Gold Prices Move Lower

Posted: Jun 22, 2012 12:01 AM

The U.S. Federal Reserve announcement that they were extending Operation Twist, while good news for mortgage shoppers it did little to move the markets. Gold is down this morning after prices recovered briefly in overnight trading. 

This morning gold was down $17.27 to $1,588.75 and silver was off $0.41 to $27.59, raising the silver/gold ratio to 57.5, the highest its been in months.  Part of the contagion affecting silver is the fact that it’s not only a precious metal, but it’s also an industrial metal and more sensitive to the slowdown in global economic activity. 

The drop in commodities prices was pretty much across the board as the dollar gained strength against the euro.  Joining gold and silver on the downside were palladium, copper, and crude oil.  One of the few bright spots in commodities this morning is platinum, clawing out a small gain relative to its commodity peers. 

In an environment when everything is down, including housing and equity markets, it’s hard to point at gold and silver and suggest there’s something uniquely impacting that investment class.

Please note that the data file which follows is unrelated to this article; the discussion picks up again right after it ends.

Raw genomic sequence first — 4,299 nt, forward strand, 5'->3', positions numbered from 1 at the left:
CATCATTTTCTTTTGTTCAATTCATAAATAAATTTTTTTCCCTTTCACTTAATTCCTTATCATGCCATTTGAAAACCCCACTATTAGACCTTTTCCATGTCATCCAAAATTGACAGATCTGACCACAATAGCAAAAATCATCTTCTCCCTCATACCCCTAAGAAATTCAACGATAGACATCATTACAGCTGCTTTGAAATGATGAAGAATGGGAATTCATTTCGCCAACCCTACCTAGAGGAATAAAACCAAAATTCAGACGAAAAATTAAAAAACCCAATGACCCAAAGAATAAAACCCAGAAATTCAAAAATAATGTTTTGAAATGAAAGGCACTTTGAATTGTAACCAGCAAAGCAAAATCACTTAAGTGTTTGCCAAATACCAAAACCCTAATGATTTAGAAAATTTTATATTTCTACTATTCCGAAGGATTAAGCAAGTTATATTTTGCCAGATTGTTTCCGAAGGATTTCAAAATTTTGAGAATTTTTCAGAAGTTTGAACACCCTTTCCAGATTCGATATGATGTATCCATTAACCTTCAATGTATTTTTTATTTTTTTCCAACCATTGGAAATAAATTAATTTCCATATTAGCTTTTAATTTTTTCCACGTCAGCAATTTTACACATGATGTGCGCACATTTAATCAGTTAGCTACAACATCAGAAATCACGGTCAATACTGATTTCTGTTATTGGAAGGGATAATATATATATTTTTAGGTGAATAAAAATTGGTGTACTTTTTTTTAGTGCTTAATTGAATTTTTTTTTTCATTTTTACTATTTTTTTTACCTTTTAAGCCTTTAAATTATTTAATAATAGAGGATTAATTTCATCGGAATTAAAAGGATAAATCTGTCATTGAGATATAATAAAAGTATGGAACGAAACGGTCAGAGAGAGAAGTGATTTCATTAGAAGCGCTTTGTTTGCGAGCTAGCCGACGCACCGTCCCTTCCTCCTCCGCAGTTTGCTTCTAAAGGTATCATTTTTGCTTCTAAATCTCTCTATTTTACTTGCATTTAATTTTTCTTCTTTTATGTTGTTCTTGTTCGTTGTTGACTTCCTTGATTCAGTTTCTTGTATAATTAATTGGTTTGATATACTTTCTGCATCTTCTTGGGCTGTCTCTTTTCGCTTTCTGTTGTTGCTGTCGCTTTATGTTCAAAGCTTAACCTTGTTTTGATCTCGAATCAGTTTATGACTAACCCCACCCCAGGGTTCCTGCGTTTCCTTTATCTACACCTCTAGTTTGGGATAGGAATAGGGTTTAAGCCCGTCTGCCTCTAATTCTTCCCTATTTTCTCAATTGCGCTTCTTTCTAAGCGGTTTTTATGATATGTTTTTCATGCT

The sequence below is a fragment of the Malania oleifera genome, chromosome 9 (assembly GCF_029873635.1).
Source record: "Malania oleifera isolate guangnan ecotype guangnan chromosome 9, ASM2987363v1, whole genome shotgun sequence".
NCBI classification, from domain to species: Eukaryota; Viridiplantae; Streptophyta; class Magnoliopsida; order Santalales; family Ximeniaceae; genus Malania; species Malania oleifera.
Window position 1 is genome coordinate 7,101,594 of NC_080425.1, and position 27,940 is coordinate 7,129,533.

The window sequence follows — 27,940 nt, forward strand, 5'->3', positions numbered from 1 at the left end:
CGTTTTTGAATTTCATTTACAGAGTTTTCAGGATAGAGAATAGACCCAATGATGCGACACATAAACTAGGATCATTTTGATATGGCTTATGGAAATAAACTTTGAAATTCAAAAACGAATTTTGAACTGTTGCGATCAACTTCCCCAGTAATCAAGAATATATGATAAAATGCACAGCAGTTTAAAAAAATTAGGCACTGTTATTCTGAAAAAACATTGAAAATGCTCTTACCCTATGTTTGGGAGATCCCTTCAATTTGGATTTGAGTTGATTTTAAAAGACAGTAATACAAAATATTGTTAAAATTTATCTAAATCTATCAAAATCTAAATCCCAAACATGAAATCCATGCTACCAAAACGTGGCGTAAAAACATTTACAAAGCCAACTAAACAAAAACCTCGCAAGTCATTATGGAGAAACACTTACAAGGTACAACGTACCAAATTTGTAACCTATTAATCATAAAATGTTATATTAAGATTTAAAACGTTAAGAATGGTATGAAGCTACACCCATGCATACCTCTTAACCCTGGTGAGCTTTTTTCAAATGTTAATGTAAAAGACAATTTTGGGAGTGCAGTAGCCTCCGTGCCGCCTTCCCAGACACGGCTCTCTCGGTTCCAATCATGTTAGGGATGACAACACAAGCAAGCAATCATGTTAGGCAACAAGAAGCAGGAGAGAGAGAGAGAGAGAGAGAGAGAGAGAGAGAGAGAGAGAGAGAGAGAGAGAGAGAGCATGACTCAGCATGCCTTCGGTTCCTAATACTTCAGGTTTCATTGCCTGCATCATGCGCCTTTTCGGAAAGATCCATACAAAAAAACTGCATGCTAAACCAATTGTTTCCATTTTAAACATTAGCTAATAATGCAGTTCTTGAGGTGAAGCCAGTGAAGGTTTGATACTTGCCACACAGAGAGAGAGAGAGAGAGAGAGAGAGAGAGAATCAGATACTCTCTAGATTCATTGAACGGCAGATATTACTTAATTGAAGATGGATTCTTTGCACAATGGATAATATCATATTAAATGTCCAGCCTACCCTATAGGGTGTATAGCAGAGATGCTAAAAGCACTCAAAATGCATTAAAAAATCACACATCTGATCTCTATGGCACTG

The price swings as they stand this morning are largely a continuation of what we saw yesterday after the Fed announcement. 

Investors waiting on the Fed to print money before buying gold and silver may not have to wait long.  Companies are already revising earning estimates downward for the rest of the year and, if history holds, those announcements are usually followed by layoffs.  The situation is slightly different now in that companies simply don’t have extra staff to shed, so it’s likely we’ll see a slowdown in hiring instead of a return to the massive layoffs of 2006/2007 when the nation was hemorrhaging hundreds of thousands of jobs every month. 

The Fed has already gone on record saying they’ll provide more stimulus for the economy if hiring doesn’t pick up later in the year.  So, if the current situation doesn’t improve, the Fed will once again respond with another massive injection of cash, which is like throwing diesel fuel on the fires of inflation.

I still suggest that wise investors should be preparing for inflationary times ahead.  That means moving your investments into solid things: Real estate, precious metals, and other hard assets that hold value in relative terms against currency. 

With fewer than 1 percent of retail investors holding silver and gold, it’s still one of the few growth markets left. 

Chris Poindexter, Senior Writer, National Gold Group, Inc